David Sherman - Manager, Lean Supply Chain Operations
Being a lean leader involves coaching a team through lean problem solving efforts. In many firms, it is easy to spot problems within processes. It is sometimes difficult however, for problems to be eliminated through problem solving efforts. Issues such as: collaboration isn’t present; the approach that “this is always how it is done” is always present; as well as leadership isn’t present to coach and mentor team members through the problem solving process. Without proper leadership and guidance it may be difficult for team members to lean problem solve issues at the root cause.
The Lean Leader
The lean leader’s primary focus is to coach and mentor team members through the lean problem solving process. This mean giving them the tools necessary to problem solve on their own. Since the team members performing the work are more familiar with these problems, it is more optimal to empower those team members (with tools and knowledge) to solve the issues. Customer’s often state: we know there are problems, how do we prioritize them and solve them? This crucial question helps in determining where the lean leader can start with the team members. Lean leaders then have a clear direction in regards to mentoring and coaching team members toward success. Lean leaders can facilitate in the formation of meetings to create directional A3s, LRCs etc. As team members work through the problem solving process, the lean leader is available to provide feedback and guidance to help the team member continue on their path to success.
As problems are discovered and address, it is key for team members to prioritize each item to the criticality of business operations. Prioritization of these items then leads to the problem solving being documented with A3 (directional etc.) so the scope of the problem can be determined in one piece of paper. Along with the scope of the problem, the current state and future state processes are mapped to help determine the gaps that are occurring today. These gaps are then closed with action items within the A3 and an LRC is created. The LRC is created to bring visibility to action items within the problem solving process as well as to give a timeline of events for the problem solving project at hand. These documents are maintained and facilitated by the team members but can be guided with the help of the lean leader(s) within the organization. As team members begin to utilize these documents and become comfortable with these and other lean problem solving documents, they will have more confidence to approach and solve other problems they discover in their day to day work.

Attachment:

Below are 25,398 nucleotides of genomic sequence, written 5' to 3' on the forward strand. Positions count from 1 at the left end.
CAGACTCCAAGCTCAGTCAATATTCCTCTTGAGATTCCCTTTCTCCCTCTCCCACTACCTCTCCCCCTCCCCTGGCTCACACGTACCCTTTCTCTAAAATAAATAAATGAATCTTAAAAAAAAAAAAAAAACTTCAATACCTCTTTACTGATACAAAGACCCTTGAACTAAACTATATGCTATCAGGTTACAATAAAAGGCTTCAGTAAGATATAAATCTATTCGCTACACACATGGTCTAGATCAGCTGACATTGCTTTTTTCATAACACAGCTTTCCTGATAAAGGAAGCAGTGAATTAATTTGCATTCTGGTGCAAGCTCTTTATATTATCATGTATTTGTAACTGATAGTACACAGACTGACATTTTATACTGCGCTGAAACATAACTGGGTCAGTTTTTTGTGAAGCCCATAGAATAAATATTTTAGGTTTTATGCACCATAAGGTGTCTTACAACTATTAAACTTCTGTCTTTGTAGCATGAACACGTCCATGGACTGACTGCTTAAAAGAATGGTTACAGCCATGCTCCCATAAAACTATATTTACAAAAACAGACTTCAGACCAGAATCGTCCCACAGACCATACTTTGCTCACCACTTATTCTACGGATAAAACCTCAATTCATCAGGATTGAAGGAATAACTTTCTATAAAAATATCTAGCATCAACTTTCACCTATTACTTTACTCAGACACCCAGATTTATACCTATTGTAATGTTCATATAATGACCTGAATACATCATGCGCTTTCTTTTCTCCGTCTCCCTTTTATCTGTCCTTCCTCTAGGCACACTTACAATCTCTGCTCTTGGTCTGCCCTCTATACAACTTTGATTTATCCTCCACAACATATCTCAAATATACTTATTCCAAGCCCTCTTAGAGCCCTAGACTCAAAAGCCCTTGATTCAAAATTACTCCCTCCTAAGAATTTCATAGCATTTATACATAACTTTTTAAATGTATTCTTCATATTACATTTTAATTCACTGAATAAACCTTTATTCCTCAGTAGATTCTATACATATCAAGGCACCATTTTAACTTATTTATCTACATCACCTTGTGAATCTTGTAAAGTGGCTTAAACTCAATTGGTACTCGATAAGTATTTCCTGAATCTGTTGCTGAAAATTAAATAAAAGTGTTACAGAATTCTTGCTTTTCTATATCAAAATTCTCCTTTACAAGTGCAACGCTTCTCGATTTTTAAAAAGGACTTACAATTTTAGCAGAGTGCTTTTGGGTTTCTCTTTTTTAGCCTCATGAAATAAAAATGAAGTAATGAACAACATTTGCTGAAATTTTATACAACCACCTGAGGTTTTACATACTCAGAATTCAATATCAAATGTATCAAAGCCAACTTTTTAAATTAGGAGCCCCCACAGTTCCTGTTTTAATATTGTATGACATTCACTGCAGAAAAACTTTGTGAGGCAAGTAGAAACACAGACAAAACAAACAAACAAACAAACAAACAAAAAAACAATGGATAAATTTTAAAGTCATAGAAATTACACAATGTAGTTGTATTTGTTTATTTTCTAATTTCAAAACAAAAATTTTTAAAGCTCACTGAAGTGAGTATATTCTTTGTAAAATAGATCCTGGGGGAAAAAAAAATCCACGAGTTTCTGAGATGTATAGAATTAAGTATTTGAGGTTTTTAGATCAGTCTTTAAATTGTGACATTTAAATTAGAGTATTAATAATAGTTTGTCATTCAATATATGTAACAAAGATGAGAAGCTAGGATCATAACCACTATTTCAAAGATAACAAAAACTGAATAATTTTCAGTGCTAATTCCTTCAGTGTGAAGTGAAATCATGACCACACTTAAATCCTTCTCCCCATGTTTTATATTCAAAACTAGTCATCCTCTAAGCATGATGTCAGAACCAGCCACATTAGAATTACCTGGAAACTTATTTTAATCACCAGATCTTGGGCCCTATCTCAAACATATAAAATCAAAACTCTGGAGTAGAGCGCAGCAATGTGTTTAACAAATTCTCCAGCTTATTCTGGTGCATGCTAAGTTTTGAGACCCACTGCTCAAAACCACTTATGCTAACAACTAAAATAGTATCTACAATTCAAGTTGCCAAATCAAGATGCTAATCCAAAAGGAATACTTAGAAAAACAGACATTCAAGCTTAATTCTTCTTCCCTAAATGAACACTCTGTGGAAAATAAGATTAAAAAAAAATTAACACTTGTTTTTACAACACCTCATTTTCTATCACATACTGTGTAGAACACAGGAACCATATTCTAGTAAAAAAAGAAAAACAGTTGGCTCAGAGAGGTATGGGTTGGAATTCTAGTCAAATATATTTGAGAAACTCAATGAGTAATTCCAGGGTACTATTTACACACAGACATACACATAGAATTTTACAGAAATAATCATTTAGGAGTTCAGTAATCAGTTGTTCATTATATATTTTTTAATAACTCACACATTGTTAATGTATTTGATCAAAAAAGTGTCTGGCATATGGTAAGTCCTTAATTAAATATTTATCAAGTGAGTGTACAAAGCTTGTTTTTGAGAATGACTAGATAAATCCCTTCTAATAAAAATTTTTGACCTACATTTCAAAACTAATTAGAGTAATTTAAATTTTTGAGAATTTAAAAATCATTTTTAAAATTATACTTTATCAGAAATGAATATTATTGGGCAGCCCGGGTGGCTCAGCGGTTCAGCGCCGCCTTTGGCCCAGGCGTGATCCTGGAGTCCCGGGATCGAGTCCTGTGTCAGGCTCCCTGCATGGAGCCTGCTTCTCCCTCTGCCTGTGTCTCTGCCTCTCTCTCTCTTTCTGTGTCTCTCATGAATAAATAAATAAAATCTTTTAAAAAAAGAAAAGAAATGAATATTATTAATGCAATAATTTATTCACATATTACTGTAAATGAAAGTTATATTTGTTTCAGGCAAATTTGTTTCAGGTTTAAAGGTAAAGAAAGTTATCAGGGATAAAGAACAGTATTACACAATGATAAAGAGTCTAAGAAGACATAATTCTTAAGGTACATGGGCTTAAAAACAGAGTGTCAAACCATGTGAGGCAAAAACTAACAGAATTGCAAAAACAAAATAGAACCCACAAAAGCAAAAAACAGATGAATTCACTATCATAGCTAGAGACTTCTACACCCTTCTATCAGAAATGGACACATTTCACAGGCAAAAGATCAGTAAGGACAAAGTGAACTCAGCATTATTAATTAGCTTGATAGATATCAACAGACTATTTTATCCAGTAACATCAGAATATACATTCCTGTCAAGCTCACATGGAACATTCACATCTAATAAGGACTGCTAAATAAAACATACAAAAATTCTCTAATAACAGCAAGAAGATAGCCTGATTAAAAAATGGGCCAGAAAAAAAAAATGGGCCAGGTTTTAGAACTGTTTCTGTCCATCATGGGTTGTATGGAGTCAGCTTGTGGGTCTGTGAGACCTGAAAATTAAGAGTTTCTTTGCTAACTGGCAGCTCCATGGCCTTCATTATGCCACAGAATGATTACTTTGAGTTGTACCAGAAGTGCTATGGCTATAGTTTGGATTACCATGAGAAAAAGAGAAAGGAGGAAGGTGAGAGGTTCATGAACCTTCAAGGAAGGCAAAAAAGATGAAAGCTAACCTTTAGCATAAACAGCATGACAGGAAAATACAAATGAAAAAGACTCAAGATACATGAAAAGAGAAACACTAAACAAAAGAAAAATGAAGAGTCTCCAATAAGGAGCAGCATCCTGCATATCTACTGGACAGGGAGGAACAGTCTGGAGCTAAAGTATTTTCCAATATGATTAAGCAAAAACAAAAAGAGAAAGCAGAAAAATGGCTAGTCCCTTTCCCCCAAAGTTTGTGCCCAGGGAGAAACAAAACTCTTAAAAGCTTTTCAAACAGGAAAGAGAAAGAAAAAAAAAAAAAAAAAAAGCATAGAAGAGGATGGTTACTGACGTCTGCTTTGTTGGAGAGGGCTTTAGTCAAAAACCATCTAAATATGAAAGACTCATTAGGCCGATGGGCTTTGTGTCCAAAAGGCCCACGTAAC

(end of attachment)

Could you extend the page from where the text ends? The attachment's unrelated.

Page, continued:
How does it all tie in?
Lean leaders within their organizations must ensure they continuously coach and mentor team members to solve their own problems by utilizing lean problem solving tools and techniques. Lean leaders need to understand the gaps within their team member’s problem solving abilities so that coaching efforts can guide them to the next level. The lean leader’s main goal is to coach their team members to utilize the problem solving processes and tools to better their value adding activities. These goals should all align with departmental and corporate improvement plans. That is why collaboration and team member involvement is so key.
Posted by LeanCor Supply Chain Group
LeanCor Supply Chain Group is a trusted supply chain partner that specializes in lean principles to deliver operational improvement. LeanCor’s three integrated divisions – LeanCor Training and Education, LeanCor Consulting, and LeanCor Logistics – help organizations eliminate waste, drive down costs, and build a culture of continuous improvement.Facebook LinkedIn Twitter Google+